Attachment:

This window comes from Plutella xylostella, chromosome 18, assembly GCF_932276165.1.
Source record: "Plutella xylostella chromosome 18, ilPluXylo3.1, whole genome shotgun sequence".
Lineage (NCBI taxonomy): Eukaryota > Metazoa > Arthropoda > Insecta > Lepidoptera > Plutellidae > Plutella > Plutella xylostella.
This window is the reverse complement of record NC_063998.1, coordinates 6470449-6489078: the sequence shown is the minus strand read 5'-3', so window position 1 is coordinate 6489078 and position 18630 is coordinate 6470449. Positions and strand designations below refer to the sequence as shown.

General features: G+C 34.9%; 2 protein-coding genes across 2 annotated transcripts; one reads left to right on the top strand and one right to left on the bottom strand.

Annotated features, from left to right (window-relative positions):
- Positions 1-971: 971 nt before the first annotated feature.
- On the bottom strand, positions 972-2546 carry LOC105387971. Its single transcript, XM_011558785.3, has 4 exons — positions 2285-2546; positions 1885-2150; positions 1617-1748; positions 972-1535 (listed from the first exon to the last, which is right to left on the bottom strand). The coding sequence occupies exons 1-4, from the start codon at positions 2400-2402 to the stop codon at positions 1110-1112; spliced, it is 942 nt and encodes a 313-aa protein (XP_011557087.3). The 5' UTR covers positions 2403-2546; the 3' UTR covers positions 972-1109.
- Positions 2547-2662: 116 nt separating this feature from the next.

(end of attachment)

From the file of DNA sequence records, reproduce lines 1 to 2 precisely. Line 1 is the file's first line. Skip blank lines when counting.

This window comes from Plutella xylostella, chromosome 18, assembly GCF_932276165.1.
Source record: "Plutella xylostella chromosome 18, ilPluXylo3.1, whole genome shotgun sequence".